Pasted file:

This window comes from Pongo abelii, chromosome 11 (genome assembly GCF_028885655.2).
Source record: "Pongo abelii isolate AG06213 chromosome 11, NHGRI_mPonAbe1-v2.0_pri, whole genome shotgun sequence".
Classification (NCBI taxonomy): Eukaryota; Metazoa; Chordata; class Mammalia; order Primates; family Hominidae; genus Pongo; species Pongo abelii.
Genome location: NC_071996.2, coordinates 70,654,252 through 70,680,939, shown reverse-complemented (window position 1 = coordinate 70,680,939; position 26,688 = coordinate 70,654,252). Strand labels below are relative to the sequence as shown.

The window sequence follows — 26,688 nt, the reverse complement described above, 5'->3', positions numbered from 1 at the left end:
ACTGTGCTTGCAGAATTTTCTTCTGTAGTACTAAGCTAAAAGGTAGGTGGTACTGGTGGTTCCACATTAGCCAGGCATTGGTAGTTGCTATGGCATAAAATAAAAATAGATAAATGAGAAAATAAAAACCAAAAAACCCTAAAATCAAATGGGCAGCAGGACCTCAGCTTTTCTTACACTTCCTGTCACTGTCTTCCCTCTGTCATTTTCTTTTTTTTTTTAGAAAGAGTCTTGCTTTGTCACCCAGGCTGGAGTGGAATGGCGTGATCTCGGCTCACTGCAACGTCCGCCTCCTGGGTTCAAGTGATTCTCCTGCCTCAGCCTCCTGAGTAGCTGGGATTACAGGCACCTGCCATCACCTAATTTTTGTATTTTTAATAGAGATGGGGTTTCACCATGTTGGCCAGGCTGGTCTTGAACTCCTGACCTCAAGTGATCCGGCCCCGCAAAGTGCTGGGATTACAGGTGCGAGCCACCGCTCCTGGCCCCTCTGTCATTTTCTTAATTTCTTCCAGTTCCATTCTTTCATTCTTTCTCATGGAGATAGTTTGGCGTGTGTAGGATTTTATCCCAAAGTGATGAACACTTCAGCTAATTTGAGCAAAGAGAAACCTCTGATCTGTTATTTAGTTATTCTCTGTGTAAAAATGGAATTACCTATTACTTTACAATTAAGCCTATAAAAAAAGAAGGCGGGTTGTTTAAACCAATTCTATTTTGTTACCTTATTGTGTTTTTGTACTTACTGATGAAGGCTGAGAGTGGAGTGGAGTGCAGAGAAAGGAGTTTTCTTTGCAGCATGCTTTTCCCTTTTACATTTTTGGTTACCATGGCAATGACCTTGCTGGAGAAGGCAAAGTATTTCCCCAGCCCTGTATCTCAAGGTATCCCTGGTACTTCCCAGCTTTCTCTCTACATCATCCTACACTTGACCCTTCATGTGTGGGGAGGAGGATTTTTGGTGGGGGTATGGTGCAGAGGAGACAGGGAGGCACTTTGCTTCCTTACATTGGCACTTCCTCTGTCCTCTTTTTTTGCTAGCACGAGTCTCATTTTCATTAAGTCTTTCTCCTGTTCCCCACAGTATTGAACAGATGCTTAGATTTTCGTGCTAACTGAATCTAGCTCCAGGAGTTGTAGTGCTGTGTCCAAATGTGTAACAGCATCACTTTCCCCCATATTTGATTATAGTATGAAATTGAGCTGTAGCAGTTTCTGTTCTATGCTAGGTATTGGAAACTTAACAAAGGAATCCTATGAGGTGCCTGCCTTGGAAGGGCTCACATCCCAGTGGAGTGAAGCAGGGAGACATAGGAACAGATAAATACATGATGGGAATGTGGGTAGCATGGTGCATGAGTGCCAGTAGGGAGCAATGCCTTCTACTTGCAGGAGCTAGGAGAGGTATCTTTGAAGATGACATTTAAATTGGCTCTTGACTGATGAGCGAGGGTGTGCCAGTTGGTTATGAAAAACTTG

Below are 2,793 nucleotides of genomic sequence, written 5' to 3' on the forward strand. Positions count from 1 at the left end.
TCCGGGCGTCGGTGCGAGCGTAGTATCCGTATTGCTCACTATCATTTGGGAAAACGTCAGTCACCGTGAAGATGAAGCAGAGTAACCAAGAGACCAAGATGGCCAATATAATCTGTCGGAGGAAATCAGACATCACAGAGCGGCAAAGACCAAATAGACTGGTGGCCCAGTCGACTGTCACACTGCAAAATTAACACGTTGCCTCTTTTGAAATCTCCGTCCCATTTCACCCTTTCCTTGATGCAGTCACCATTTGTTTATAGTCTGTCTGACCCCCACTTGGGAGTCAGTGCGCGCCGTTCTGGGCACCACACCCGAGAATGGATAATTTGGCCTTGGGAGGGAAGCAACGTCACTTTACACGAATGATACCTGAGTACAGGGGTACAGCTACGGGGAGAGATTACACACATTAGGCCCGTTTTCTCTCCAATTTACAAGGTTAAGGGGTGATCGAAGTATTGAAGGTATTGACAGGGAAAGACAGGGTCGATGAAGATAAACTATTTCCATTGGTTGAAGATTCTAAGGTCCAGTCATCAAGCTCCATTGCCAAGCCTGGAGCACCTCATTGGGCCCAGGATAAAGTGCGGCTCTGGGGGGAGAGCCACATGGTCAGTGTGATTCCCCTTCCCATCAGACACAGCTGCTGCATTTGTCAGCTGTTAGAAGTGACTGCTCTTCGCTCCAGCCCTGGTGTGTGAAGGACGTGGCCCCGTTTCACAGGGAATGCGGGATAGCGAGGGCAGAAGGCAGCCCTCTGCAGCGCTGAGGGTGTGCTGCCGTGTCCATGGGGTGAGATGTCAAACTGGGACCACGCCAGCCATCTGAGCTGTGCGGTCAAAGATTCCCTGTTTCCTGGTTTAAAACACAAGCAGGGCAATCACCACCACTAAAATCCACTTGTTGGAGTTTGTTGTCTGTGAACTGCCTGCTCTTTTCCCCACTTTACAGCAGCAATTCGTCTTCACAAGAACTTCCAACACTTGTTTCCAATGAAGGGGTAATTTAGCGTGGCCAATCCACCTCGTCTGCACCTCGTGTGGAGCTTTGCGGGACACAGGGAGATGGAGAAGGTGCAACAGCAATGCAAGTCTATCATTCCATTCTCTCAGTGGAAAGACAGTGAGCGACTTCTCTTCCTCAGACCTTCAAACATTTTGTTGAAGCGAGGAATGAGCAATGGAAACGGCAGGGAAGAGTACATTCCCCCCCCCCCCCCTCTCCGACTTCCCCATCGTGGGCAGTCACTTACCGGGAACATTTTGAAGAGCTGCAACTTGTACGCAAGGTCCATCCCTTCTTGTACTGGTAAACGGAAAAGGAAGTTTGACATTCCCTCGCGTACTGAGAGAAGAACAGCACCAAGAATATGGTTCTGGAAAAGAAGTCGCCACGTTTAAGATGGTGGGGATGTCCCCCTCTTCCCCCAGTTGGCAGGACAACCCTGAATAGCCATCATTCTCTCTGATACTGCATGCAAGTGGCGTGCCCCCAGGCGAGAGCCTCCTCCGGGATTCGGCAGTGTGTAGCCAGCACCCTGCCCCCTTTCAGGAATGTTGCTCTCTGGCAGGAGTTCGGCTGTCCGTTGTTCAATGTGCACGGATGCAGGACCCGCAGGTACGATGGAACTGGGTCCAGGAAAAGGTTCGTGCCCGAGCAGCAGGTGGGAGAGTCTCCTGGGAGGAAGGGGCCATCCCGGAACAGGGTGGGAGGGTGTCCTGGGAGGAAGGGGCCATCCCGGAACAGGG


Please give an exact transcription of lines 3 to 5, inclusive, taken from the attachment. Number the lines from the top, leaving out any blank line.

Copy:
Classification (NCBI taxonomy): Eukaryota; Metazoa; Chordata; class Mammalia; order Primates; family Hominidae; genus Pongo; species Pongo abelii.
Genome location: NC_071996.2, coordinates 70,654,252 through 70,680,939, shown reverse-complemented (window position 1 = coordinate 70,680,939; position 26,688 = coordinate 70,654,252). Strand labels below are relative to the sequence as shown.

The window sequence follows — 26,688 nt, the reverse complement described above, 5'->3', positions numbered from 1 at the left end: